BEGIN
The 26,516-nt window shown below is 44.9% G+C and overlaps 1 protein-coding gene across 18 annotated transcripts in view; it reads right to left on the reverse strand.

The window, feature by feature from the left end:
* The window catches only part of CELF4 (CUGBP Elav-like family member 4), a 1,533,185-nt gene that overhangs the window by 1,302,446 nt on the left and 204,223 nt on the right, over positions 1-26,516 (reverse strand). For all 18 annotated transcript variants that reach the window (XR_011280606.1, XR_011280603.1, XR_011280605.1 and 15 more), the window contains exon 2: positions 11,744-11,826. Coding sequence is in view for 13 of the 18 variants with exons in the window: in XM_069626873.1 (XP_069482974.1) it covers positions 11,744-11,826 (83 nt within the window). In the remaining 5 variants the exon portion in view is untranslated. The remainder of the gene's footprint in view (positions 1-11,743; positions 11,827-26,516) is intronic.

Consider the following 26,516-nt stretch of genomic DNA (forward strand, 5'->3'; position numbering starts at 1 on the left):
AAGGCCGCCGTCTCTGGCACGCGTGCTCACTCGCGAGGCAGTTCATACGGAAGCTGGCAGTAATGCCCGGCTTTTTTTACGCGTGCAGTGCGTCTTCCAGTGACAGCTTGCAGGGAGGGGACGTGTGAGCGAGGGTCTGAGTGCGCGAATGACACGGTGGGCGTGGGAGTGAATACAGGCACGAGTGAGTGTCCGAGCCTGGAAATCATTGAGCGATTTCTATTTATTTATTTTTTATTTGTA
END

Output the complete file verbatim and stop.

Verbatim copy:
The 26,516-nt window shown below is 44.9% G+C and overlaps 1 protein-coding gene across 18 annotated transcripts in view; it reads right to left on the reverse strand.

The window, feature by feature from the left end:
* The window catches only part of CELF4 (CUGBP Elav-like family member 4), a 1,533,185-nt gene that overhangs the window by 1,302,446 nt on the left and 204,223 nt on the right, over positions 1-26,516 (reverse strand). For all 18 annotated transcript variants that reach the window (XR_011280606.1, XR_011280603.1, XR_011280605.1 and 15 more), the window contains exon 2: positions 11,744-11,826. Coding sequence is in view for 13 of the 18 variants with exons in the window: in XM_069626873.1 (XP_069482974.1) it covers positions 11,744-11,826 (83 nt within the window). In the remaining 5 variants the exon portion in view is untranslated. The remainder of the gene's footprint in view (positions 1-11,743; positions 11,827-26,516) is intronic.

Consider the following 26,516-nt stretch of genomic DNA (forward strand, 5'->3'; position numbering starts at 1 on the left):
AAGGCCGCCGTCTCTGGCACGCGTGCTCACTCGCGAGGCAGTTCATACGGAAGCTGGCAGTAATGCCCGGCTTTTTTTACGCGTGCAGTGCGTCTTCCAGTGACAGCTTGCAGGGAGGGGACGTGTGAGCGAGGGTCTGAGTGCGCGAATGACACGGTGGGCGTGGGAGTGAATACAGGCACGAGTGAGTGTCCGAGCCTGGAAATCATTGAGCGATTTCTATTTATTTATTTTTTATTTGTA